Why I Hate the Phrase: “True Christians Don’t Do That!”

It never fails. Any time a situation arises where a Christian, or group of Christians, is in the wrong Christians come out of the woodwork to distance themselves.

 

“A True Christian wouldn’t do that!”

“As a True Christian, I’m appalled and I wish you wouldn’t call these people Christians.”

 

Listen, folks. There are over 40,000 different denominations of Christianity. Each one values certain verses from the Bible more than others. Some denominations are more progressive and value the “nice” verses more than they value the “bad” verses. This does not make the more progressive denominations more or less Christian than the others.

 

The only thing most denominations agree on is that Jesus died for the sins of humans. If someone believes that they are Christian. Whether they support gay marriage or not isn’t a determining factor. Whether they charm snakes, believe in faith healing, disallow women from wearing pants, etc. isn’t a requirement for calling oneself a Christian. It may be a requirement to be members of certain denominations, but whether someone is Pentecostal or Methodist, they still fall under the umbrella of Christian. Whether they embrace or disregard Leviticus they are still Christian.

 

Stop saying “True Christians would never do that!” Christians do all kinds of things. Our prison systems are full to the brim with Christians. You don’t get to tell them whether or not they are allowed to call themselves Christian. If they believe Jesus died for their sins they are Christian. You can scream they aren’t Christian until you’re blue in the face, but they still are.

 

If they use the bible to justify their bigoted actions, they usually have verses to back it up. You don’t get to decide their interpretation of the bible is wrong. Just the same way they don’t get to determine your interpretation of the bible is wrong. There is no way to determine which denomination is following the bible the correct way. There is no one correct way to follow Christ. If there was 40,000+ different denominations wouldn’t exist.

 

Chances are they don’t think you are a True Christian, either. Can you guess why? Maybe because you aren’t following Christ the way they are. Funny how that works, huh?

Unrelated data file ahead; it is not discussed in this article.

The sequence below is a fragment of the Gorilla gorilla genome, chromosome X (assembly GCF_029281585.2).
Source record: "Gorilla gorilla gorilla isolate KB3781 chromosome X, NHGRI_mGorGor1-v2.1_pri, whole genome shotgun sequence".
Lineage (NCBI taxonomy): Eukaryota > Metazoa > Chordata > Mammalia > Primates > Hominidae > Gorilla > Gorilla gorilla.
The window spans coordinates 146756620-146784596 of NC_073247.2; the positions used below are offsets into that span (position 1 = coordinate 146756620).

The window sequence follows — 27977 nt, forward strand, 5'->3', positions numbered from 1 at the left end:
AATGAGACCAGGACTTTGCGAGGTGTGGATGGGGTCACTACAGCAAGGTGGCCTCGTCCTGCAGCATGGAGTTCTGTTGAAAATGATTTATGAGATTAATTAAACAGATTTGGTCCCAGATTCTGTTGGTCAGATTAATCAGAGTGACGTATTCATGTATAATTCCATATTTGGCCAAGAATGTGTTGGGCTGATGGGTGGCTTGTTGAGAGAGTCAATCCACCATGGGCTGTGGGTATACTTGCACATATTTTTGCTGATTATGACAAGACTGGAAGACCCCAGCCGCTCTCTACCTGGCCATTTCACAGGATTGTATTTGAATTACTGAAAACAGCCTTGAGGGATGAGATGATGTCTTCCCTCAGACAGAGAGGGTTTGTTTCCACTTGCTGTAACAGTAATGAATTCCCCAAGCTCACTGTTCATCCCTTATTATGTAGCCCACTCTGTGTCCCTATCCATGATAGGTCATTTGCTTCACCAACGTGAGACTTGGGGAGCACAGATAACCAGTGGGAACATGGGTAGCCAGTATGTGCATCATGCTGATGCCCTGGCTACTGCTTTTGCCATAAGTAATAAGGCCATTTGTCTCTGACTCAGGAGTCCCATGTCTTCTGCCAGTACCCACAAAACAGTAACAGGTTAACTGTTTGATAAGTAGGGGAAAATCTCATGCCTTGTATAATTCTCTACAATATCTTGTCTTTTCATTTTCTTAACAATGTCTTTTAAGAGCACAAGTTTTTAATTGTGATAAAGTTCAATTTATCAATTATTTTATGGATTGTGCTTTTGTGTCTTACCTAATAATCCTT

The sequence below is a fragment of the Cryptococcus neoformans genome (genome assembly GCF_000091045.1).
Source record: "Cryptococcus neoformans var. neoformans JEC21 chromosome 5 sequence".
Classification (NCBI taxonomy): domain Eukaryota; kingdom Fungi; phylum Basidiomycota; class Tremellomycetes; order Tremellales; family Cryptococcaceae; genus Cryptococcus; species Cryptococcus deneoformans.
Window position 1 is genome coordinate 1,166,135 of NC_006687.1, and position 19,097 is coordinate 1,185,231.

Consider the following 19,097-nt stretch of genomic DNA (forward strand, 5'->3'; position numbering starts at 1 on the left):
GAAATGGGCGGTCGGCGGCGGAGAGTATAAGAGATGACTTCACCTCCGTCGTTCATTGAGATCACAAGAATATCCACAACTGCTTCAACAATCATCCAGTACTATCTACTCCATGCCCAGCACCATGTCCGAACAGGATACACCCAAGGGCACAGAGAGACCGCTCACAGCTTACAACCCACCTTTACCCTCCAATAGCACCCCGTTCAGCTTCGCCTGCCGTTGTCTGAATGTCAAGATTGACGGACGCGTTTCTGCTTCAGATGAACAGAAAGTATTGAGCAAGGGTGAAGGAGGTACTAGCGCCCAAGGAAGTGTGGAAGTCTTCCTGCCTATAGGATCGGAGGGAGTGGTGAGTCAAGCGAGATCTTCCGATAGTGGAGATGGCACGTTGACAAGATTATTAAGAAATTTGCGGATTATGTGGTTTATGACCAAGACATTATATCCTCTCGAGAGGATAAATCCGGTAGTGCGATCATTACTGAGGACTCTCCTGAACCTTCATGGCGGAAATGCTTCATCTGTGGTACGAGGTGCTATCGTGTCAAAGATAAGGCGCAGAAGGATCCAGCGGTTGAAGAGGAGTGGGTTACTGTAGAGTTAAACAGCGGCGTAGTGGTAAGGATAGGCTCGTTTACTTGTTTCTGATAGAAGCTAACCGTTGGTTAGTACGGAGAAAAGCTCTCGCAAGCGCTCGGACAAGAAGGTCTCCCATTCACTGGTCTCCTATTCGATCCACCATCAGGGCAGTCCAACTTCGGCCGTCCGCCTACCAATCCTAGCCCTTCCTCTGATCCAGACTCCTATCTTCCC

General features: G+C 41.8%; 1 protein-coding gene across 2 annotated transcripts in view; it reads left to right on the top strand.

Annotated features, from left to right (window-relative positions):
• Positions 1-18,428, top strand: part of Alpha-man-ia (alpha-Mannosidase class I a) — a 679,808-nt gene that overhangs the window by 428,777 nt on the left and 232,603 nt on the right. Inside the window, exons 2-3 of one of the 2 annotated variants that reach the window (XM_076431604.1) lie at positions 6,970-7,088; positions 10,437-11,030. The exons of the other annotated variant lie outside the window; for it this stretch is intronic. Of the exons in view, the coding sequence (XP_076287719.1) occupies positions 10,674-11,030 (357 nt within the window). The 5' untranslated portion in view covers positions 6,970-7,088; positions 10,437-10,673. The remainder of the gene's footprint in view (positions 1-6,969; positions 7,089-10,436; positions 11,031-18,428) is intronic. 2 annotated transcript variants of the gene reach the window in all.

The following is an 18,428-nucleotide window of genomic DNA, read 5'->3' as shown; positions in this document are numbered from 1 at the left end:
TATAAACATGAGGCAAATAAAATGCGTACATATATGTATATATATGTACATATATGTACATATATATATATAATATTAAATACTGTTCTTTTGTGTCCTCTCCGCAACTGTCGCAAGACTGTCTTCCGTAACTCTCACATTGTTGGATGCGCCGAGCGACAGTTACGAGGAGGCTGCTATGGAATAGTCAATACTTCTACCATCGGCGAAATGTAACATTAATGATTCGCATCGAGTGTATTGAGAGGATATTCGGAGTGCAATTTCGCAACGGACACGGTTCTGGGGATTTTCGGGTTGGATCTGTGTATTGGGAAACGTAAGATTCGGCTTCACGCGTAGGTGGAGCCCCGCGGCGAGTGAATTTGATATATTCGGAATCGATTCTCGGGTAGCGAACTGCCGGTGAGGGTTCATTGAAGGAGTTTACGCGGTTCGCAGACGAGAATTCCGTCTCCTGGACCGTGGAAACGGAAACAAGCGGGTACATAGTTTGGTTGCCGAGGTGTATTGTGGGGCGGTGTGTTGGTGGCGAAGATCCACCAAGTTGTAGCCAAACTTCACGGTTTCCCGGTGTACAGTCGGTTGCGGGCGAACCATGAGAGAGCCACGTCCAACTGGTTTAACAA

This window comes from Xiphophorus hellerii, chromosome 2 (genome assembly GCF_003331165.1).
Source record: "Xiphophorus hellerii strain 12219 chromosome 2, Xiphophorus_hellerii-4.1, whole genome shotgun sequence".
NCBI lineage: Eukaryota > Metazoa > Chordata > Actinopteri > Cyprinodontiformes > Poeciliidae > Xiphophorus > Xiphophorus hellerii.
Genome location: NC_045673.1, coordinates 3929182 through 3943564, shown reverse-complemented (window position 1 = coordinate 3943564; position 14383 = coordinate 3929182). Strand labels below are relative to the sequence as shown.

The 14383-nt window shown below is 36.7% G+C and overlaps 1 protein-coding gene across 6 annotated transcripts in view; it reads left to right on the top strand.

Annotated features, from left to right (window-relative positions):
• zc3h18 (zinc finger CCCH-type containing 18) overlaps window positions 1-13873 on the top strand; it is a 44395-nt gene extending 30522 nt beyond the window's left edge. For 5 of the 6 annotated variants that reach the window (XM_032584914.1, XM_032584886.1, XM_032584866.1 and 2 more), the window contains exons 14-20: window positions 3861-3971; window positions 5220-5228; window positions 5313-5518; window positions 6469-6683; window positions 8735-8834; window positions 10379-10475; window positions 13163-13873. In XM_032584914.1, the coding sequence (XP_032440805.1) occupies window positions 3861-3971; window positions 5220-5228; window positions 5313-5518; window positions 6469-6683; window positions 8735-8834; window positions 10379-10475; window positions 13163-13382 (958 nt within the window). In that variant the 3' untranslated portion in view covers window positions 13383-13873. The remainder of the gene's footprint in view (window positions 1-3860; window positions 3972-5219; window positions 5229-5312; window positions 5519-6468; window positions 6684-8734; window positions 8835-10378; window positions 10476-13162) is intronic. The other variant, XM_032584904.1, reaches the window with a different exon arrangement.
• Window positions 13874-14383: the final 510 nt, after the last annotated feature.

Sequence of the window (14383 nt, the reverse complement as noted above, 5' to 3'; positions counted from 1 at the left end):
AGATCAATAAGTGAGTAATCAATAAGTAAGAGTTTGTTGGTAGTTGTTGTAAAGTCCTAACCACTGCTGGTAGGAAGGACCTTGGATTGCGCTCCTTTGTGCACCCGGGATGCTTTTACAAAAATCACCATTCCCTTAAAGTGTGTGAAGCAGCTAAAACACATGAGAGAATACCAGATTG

Stop telling atheist not to call people you don’t like Christians. We’re tired of being dragged into this debate amongst the Christian community over which denomination is the right one. You’re all wrong.

No True Scotsman: From ISIS to Westboro to Saturday Night Live

Moderates have funny logic. “ISIS and Westboro Baptist Church are not “real” christians or muslims.”…”Sure, just like Will Ferrell and Jimmy Fallon are not “real” SNL’ers; who am I? Just some Earthling who watched an episode once.”

 

It’s quite puzzling to me why so many people act like moderates have a more respectable opinion  than fundamentalists when it comes to understanding what the holy books say. Who is going to know more – fans or super fans? Isn’t that all ISIS is after all? They really love the Qu’ran and its teachings, and now they want to turn reality into their mythological world where women are to blame for all problems (similar to the Biblical world). The majority of people who are religious moderates have never read their holy book, at least not in its entirety. Moderates claim that fundamentalists are radicals, but what they really are saying is their religion is radical, when it is followed in a fundamental way. Moderates, why do fundamentalists and cult followers have such similar behavior patterns? In other words, why is it that the closer one follows your holy book, the more delirious one appears to become?